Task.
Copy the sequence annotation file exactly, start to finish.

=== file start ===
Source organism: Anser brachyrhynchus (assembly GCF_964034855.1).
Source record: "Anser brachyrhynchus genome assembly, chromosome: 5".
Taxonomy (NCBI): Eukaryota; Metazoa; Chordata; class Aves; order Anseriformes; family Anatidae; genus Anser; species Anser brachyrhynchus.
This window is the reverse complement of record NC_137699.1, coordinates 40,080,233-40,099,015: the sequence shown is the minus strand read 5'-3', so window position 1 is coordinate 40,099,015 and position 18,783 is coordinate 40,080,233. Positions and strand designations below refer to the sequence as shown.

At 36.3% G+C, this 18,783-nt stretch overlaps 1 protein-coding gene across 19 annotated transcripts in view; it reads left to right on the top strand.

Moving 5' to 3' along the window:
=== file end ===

Source organism: Anser brachyrhynchus (assembly GCF_964034855.1).
Source record: "Anser brachyrhynchus genome assembly, chromosome: 5".
Taxonomy (NCBI): Eukaryota; Metazoa; Chordata; class Aves; order Anseriformes; family Anatidae; genus Anser; species Anser brachyrhynchus.
This window is the reverse complement of record NC_137699.1, coordinates 40,080,233-40,099,015: the sequence shown is the minus strand read 5'-3', so window position 1 is coordinate 40,099,015 and position 18,783 is coordinate 40,080,233. Positions and strand designations below refer to the sequence as shown.

At 36.3% G+C, this 18,783-nt stretch overlaps 1 protein-coding gene across 19 annotated transcripts in view; it reads left to right on the top strand.

Moving 5' to 3' along the window: